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Governance of Dual-Use Technologies: Theory and Practice

Contributors

James M. Acton is Co-Director of the Nuclear Policy Program and a Senior Associate at the Carnegie Endowment for International Peace. His work spans the field of nuclear policy. Acton recently published Wagging the Plutonium Dog: Japanese Domestic Politics and its International Security Implications, and is the author of two Adelphi books, Deterrence During Disarmament: Deep Nuclear Reductions and International Security and Abolishing Nuclear Weapons (with George Perkovich). He wrote, with Mark Hibbs, the highly cited study Why Fukushima Was Preventable. An expert on hypersonic conventional weapons and the author of Silver Bullet?: Asking the Right Questions about Conventional Prompt Global Strike, Acton has testified on this subject to the U.S. House of Representatives Armed Services Committee and the congressionally chartered U.S.-China Economic and Security Review Commission. He is a member of the Commission on Challenges to Deep Cuts and of the Nuclear Security Working Group. Acton has published in The New York Times, the International Herald Tribune, Foreign Affairs, Foreign Policy, Survival, The Washington Quarterly, and Science and Global Security. He holds a PhD in theoretical physics from the University of Cambridge.

Elisa D. Harris is a non-resident Senior Research Scholar at the Center for International and Security Studies at Maryland (CISSM). From 1993 to 2001, she was Director for Nonproliferation and Export Controls on the National Security Council staff, where she had primary responsibility for coordinating U.S. policy on chemical, biological, and missile proliferation issues. Ms. Harris has held a number of research positions, including in the Foreign Policy Studies program at the Brookings Institution, the Royal United Services Institute for Defence Studies in London, and the Center for Science and International Affairs at Harvard University. She is a former SSRC-MacArthur Foundation Fellow in International Peace and Security Studies and staff consultant to the Committee on Foreign Affairs, U.S. House of Representatives. Ms. Harris is the author of numerous publications on chemical and biological weapons issues and has testified frequently before the U.S. Congress. She has an A.B. in Government from Georgetown University and an M.Phil in International Relations from Oxford University.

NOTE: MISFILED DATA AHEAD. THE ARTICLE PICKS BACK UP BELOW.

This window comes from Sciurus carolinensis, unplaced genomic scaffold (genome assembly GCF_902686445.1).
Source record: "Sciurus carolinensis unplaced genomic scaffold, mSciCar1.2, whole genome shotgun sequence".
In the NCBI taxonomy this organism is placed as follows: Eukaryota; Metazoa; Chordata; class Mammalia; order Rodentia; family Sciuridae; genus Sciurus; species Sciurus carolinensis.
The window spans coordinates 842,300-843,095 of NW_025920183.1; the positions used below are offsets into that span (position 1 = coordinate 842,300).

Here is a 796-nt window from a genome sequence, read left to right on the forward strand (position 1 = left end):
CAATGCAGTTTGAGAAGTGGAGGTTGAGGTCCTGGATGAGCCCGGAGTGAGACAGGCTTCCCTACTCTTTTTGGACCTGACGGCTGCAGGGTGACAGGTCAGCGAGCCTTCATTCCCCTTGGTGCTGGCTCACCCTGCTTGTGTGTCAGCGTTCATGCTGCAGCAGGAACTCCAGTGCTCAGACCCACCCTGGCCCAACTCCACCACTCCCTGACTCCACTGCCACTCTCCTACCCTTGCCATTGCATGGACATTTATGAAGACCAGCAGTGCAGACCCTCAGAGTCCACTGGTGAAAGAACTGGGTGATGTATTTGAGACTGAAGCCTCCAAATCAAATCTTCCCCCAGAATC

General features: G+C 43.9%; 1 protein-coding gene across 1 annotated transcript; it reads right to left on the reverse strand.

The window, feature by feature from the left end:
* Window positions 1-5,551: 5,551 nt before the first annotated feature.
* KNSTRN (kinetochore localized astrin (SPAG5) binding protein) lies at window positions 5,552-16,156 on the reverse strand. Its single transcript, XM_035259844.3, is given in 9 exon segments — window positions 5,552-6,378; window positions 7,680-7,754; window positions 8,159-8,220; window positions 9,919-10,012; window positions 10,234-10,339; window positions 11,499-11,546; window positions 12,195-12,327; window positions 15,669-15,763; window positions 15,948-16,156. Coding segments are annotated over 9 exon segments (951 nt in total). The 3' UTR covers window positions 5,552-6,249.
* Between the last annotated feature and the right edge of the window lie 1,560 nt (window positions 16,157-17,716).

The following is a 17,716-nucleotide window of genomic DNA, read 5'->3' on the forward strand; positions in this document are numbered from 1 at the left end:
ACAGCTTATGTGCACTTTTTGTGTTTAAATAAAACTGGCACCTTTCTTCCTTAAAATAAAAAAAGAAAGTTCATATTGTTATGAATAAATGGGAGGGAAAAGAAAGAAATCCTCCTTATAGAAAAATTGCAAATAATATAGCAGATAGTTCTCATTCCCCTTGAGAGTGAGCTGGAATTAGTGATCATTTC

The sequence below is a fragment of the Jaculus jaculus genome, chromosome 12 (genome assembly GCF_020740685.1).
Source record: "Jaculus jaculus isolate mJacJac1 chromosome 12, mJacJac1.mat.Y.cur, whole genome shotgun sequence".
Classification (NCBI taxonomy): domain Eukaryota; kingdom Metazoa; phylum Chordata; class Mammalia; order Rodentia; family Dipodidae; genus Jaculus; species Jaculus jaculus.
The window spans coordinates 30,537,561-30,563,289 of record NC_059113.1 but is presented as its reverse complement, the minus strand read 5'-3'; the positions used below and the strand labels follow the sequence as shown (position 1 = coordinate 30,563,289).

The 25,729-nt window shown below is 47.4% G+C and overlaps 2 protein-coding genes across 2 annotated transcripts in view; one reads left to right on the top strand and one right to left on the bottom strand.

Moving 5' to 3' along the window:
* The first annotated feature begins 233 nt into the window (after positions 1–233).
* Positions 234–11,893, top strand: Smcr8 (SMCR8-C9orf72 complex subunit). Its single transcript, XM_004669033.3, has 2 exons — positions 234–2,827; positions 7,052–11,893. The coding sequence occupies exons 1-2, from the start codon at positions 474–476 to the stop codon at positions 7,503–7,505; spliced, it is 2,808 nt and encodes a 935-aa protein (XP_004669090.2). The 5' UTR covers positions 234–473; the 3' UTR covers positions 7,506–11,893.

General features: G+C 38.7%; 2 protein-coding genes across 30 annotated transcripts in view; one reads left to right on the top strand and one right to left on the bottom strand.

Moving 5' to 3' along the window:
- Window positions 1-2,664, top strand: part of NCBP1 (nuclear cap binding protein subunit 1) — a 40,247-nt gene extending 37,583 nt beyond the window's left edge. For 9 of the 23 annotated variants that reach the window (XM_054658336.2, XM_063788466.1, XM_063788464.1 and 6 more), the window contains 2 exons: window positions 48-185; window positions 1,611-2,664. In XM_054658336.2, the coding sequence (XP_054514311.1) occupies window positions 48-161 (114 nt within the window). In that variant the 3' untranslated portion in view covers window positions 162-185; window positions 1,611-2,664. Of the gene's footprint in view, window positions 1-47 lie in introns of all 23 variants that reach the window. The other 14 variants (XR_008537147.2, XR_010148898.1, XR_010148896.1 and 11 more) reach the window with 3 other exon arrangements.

Herbert Lin is Senior Research Scholar for cyber policy and security at the Center for International Security and Cooperation and Research Fellow at the Hoover Institution, both at Stanford University. His research interests relate broadly to policy-related dimensions of cybersecurity and cyberspace, and he is particularly interested in and knowledgeable about the use of offensive operations in cyberspace, especially as instruments of national policy. In addition to his positions at Stanford University, he is Chief Scientist, Emeritus for the Computer Science and Telecommunications Board, National Research Council (NRC) of the National Academies, where he served from 1990 through 2014 as study director of major projects on public policy and information technology, and Adjunct Senior Research Scholar and Senior Fellow in Cybersecurity (not in residence) at the Saltzman Institute for War and Peace Studies in the School for International and Public Affairs at Columbia University. Prior to his NRC service, he was a professional staff member and staff scientist for the House Armed Services Committee (1986–1990), where his portfolio included defense policy and arms control issues. He received his doctorate in physics from MIT.

Robert Rosner is a theoretical physicist, on the faculty of the University of Chicago since 1987, where he is the William E. Wrather Distinguished Service Professor in the departments of Astronomy & Astrophysics and Physics, as well as in the Enrico Fermi Institute, the Computation Institute, and the Harris School of Public Policy Studies. He served as Argonne National Laboratory’s Chief Scientist and Associate Laboratory Director for Physical, Biological and Computational Sciences (2002–2005), and was Argonne’s Laboratory Director from 2005–2009; he was the founding chair of the U.S. Department of Energy’s National Laboratory Directors’ Council (2007–2009). He was elected to the Norwegian Academy of Science and Letters (as a Foreign Member) in 2004; he is also a Fellow of the American Physical Society. Most of his scientific work has been related to fluid dynamics and plasma physics problems, as well as in applied mathematics and computational physics, especially in the development of modern high-performance computer simulation tools, with a particular interest in complex systems (ranging from astrophysical systems to nuclear fission reactors). Within the past few years, he has been increasingly involved in energy technologies, and in the public policy issues that relate to the development and deployment of various energy production and consumption technologies, including especially nuclear energy, the electrification of transport, and energy use in urban environments. As an outgrowth of these interests, he co-founded the Energy Policy Institute (EPIC) at the University of Chicago, spanning the Harris School of Public Policy Studies, the Booth School of Business, and the Department of Economics. He was elected to the American Academy of Arts and Sciences in 2001. He is a member of the Academy’s Council and serves as Cochair of the Academy’s Global Nuclear Future Initiative.